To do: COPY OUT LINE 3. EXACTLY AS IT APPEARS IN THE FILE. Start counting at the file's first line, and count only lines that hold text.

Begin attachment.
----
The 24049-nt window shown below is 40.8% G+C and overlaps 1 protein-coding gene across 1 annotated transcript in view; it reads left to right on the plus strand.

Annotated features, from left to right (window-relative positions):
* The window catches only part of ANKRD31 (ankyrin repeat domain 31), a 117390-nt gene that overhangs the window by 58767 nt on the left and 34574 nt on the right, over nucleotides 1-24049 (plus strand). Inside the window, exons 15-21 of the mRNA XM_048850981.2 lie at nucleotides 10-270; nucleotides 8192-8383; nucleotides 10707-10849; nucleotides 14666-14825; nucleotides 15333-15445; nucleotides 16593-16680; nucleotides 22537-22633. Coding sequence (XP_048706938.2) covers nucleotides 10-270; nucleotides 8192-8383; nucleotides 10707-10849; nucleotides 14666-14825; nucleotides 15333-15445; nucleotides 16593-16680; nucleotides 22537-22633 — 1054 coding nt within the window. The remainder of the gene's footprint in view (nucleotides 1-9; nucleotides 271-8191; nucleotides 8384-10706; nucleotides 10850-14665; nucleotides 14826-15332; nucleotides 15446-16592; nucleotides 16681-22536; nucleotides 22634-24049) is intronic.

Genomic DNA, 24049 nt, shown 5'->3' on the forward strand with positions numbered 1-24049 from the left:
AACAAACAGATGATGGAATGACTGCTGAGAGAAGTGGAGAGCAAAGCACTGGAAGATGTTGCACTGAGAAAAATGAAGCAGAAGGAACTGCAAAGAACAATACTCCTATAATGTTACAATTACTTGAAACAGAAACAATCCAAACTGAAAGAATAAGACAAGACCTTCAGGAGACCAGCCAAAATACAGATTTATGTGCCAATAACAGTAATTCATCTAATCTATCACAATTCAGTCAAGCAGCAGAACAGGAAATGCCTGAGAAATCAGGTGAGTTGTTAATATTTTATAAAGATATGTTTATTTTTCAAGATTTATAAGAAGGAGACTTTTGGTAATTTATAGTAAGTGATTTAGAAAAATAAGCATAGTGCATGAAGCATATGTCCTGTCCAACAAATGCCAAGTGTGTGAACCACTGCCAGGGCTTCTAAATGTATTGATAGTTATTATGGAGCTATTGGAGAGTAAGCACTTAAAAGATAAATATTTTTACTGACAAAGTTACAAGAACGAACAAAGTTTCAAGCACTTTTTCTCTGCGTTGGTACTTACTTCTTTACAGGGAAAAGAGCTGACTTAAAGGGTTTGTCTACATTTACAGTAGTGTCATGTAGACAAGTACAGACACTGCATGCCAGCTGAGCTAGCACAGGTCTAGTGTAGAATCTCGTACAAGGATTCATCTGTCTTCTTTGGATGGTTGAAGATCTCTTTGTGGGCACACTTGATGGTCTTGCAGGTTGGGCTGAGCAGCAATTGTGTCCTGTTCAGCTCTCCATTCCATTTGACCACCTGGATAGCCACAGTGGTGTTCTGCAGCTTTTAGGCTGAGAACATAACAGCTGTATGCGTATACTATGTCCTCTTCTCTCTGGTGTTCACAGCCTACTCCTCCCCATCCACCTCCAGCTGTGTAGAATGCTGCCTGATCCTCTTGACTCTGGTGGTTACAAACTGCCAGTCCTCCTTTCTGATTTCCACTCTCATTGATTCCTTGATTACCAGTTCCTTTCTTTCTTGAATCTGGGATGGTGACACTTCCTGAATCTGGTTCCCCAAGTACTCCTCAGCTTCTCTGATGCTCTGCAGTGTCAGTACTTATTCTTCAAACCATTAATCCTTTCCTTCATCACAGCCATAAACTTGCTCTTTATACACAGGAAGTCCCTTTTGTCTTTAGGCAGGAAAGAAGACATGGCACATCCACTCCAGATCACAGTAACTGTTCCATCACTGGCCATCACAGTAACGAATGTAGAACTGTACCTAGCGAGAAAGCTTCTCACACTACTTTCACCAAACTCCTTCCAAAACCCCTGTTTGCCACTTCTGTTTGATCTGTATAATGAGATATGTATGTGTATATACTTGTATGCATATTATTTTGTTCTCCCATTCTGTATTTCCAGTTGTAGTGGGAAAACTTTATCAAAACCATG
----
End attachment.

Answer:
* The window catches only part of ANKRD31 (ankyrin repeat domain 31), a 117390-nt gene that overhangs the window by 58767 nt on the left and 34574 nt on the right, over nucleotides 1-24049 (plus strand). Inside the window, exons 15-21 of the mRNA XM_048850981.2 lie at nucleotides 10-270; nucleotides 8192-8383; nucleotides 10707-10849; nucleotides 14666-14825; nucleotides 15333-15445; nucleotides 16593-16680; nucleotides 22537-22633. Coding sequence (XP_048706938.2) covers nucleotides 10-270; nucleotides 8192-8383; nucleotides 10707-10849; nucleotides 14666-14825; nucleotides 15333-15445; nucleotides 16593-16680; nucleotides 22537-22633 — 1054 coding nt within the window. The remainder of the gene's footprint in view (nucleotides 1-9; nucleotides 271-8191; nucleotides 8384-10706; nucleotides 10850-14665; nucleotides 14826-15332; nucleotides 15446-16592; nucleotides 16681-22536; nucleotides 22634-24049) is intronic.